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Employees Are Becoming More Distrustful of Fellow Workers and of Leaders' Decision-Making Motives, Survey Finds

Many employees don’t trust the people they work with and are skeptical of the motivations of company leaders, says a workplace survey conducted by a Massachusetts firm.

Interaction Associates revealed in a survey earlier this year that there was a “downward shift” in the areas of trust, leadership and collaboration compared with results from a 2009 Building Trust Survey. The Cambridge firm noted, however, that the new findings could be reversed if company leaders strategically embraced collaboration skills and tools.

“We’re seeing that things are getting worse, particularly around trust and leadership,” says Andy Atkins, Interaction Associates’ director of research and development. “The alarming trends point to negative shifts for many companies, which also means the formula for success at top-performing companies is the one to emulate.”

In the 2010 survey, employees revealed they felt safe communicating with leaders and taking risks, but did not share the same favorable sentiment of their peers. When asked whether they felt safe sharing ideas with colleagues, employee responses dropped 18% from the previous year. In the recent study, employees also noted that their work environments were more secretive and less transparent than before.

The survey identifies the best practices employed by 211 business leaders across more than a dozen industries. Participants were asked to rate their organizations’ success in achieving a variety of business goals, including customer and employee retention, innovation and creativity, and maintaining a competitive market position. Then participants rated their organizations along the dimensions of trust, leadership and collaboration.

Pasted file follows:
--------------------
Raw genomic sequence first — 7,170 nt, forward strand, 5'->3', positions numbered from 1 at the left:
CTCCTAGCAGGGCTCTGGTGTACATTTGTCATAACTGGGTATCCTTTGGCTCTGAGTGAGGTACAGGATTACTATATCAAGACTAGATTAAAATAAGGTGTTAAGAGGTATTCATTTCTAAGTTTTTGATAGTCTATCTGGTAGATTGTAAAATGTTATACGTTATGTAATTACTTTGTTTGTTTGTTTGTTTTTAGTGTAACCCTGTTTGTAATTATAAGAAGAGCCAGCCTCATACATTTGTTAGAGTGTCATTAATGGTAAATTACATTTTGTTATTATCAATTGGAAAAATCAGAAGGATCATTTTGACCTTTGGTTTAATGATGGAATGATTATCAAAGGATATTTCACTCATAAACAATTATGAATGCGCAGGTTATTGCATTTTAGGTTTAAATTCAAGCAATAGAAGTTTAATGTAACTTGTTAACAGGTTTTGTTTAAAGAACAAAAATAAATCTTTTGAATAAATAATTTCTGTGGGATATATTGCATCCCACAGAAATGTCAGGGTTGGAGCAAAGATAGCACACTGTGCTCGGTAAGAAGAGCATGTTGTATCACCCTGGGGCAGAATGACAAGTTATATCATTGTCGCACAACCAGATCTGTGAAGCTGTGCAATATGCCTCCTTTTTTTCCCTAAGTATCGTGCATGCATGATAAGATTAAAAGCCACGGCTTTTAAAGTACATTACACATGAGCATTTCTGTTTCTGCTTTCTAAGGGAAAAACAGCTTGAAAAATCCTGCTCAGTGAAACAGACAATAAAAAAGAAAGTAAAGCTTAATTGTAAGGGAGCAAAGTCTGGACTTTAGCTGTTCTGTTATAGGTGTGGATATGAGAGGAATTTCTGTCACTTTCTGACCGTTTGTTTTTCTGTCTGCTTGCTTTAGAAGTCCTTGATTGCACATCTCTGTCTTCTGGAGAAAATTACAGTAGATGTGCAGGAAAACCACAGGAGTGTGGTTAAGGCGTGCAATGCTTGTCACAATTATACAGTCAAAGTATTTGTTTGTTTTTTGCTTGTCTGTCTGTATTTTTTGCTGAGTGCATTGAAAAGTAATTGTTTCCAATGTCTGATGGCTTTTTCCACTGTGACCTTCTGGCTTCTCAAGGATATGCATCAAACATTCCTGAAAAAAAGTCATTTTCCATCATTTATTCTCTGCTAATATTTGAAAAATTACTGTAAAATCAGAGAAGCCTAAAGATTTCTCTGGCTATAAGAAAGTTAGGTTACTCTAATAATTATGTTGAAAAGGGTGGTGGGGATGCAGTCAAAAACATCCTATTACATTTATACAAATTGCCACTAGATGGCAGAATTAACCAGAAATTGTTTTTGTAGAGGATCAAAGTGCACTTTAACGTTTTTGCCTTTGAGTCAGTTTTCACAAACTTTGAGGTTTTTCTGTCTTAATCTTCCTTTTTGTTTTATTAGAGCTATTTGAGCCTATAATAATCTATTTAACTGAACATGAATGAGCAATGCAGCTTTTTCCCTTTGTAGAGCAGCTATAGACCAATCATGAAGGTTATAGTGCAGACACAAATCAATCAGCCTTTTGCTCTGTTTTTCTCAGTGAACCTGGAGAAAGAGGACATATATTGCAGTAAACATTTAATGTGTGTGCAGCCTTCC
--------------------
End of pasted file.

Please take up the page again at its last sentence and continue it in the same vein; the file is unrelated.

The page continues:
Leaders earned high marks for communicating change, but low marks for making clear the purpose and reason for decision-making. Leadership issues also took a hit – a 26% drop – when employees were polled on whether leaders reflected realistic optimism and confidence in the future. Companies with strong leadership, according to the survey, “demonstrate a high level of confidence in the organizations’ abilities to manage through the current economic crisis.” They also foster an equal level of trust in management.

Collaboration, says the survey, is a critical skill in high-performing companies, but one that is often misunderstood and mislabeled as a “nice to have” practice within an organization. Although leaders are widely credited for following formal process steps in decision-making, meetings discipline, and appropriate levels of involvement, overall, management is viewed as less supportive of collaboration in the 2010 findings.

“Yes, there’s a downward shift, and it’s critically important to understand,” says Atkins. “But keep in mind that strongly performing companies still get excellent results by focusing on behaviors and practices that build trust, empower leadership, and strengthen collaboration.”

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